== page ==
THE FEDERAL Government’s delay in addressing a key issue of the 457 visa scheme is causing overseas workers to give up on work in Australia, worsening the crisis faced in many skills-short industries such as health, resources and IT, according the Recruitment & Consulting Services Association (RCSA).
The latest review of the 457 scheme, announced recently by the Minister for Immigration and Citizenship Chris Evans, is needed to maintain the integrity of the scheme, according to the RCSA.
“However we hope that it will not be an impediment to solving the current and very pressing issue of the on-hire labour agreement,” said Charles Cameron, policy adviser to the RCSA.
“The changes to the regulations have been in place for six months now, and that means six months of uncertainty, frustration and disappointment for the many hundreds of overseas workers who have been left in limbo, waiting for a solution.”
He said RCSA research indicates that over two-thirds of 457 workers are professionals and managers.
From 1 October 2007, changes to the immigration regulations mean that employers that hire directly are unable to sponsor 457 visas unless they have signed a labour agreement.
“To date, just three companies have had such agreements signed – or less than 1 per cent of the on-hire operators in the country – there are over 1,000 in Australia. However these companies are smaller in nature and are therefore more easily able to conform to the proposed labour agreement’s training and administrative obligations, which are strongly biased toward companies with smaller workforces,” Cameron said.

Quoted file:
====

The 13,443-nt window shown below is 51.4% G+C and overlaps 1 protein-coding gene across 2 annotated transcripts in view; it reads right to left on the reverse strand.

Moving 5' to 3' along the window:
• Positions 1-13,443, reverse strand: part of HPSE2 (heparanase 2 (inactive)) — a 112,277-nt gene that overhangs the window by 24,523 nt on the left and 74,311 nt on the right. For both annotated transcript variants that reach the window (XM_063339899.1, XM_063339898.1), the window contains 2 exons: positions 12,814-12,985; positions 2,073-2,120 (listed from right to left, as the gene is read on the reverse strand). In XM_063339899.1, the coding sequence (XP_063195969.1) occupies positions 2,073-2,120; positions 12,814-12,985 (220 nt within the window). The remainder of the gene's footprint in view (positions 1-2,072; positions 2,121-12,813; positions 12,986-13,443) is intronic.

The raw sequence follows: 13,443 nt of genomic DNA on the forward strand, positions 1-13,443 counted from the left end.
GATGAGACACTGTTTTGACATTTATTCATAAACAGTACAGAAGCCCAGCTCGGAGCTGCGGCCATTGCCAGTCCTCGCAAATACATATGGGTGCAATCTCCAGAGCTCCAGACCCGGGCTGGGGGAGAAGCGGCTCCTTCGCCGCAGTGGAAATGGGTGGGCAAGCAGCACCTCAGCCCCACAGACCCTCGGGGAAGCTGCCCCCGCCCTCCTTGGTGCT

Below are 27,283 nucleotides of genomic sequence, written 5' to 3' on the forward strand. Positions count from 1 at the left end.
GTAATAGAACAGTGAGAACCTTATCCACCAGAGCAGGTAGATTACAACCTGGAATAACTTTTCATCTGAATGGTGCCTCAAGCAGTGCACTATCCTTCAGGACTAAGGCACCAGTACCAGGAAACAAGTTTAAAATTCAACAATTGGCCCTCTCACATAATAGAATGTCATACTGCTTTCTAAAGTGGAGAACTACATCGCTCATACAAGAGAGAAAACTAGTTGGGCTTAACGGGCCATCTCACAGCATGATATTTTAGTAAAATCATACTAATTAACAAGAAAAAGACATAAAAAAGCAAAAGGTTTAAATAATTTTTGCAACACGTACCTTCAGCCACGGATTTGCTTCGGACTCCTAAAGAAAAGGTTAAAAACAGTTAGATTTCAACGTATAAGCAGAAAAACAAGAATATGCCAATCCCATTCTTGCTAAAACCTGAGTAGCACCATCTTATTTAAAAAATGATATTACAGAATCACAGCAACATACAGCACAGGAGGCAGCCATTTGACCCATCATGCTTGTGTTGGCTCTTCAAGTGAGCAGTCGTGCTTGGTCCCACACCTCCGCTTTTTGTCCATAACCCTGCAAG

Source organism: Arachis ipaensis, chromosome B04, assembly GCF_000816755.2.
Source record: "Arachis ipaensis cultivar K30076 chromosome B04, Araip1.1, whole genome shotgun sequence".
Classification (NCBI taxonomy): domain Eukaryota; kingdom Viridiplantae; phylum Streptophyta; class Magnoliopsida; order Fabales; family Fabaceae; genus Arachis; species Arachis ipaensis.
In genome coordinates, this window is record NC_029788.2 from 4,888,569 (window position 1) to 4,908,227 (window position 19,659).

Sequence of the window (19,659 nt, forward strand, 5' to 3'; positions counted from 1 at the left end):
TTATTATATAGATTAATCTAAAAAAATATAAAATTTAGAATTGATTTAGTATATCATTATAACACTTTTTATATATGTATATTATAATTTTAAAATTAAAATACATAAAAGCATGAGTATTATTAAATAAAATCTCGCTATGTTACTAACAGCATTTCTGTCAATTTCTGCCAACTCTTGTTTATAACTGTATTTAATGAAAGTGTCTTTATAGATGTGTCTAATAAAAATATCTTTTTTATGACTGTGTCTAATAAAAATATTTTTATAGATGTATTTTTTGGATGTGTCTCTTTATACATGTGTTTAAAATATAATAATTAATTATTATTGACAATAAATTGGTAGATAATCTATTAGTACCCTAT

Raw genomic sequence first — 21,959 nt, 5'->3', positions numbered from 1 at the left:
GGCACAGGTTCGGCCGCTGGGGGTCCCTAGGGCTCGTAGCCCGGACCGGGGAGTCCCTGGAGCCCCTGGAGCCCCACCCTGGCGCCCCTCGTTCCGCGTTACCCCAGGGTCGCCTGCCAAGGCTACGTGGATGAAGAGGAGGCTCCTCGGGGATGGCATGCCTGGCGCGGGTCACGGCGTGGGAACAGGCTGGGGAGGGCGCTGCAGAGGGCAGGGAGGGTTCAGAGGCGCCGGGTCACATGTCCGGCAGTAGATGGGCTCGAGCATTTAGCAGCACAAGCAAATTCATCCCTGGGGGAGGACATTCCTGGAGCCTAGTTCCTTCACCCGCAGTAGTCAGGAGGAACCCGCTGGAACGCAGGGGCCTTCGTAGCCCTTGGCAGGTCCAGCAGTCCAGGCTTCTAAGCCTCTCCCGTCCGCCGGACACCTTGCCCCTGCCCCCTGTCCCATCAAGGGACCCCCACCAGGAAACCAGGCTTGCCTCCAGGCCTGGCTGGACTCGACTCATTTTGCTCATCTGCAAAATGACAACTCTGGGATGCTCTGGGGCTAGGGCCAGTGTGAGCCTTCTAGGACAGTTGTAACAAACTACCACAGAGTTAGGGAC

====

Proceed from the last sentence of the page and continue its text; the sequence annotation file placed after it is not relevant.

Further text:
Many companies simply can’t meet some of the terms of the labour agreement, he said, while those that do are seeing their applications languish in an administrative black hole.
The RCSA called for an immediate reversal of the 1 October regulations, while a long-term solution can be worked out.
According to recruitment professionals, the impact of the delay is being felt at the frontline of skills-short industries. Bryan Suter, international recruiter for Nurse at Call, says the rural and remote clients he recruits for are at breaking point.
“Hospitals and aged care facilities in remote areas simply can’t get enough Australian nurses to work there, so international nurses are their only option. But since the 1 October changes, I’ve had 19 nurses give up on the prospect of coming here, opting for Europe and the United States instead,” he said.
“I have another four nurses whose visas run out before June, and while they’d be happy to renew them and stay in their critical nursing roles in remote Queensland, the government is telling them ‘no, you must go home’.”
A spokesperson for one of Australia’s major recruitment firms has had to inform over 100 candidates that their 457 visa applications aren’t able to go ahead and said Australia is now rapidly losing skilled workers to other countries.
“The firm recruited an experienced diesel mechanic from South Africa to work in regional Western Australia in mid 2007, but gave him some time to settle into the prospect of relocating to Australia – as a result he didn’t lodge his visa application immediately,” the spokesperson said.
“The policy change was then introduced without warning on 1 October, and we had to inform our skilled candidate, along with over 100 others, that he had missed out, as we’re simply not able to offer him sponsorship to Australia.”
Axial, a recruitment company specialising in engineering and trades, said many client employers lack the resources or infrastructure to directly sponsor 457 visas and rely on recruitment firms to provide the solution. They’re now unable to access any skilled workers from overseas, with both the companies and the candidates losing out.
“We have a diesel fitter from Zimbabwe – an excellent prospect with skills that are very transferable to Australia,” said Blaze Steszewski, an international recruiter for Axial.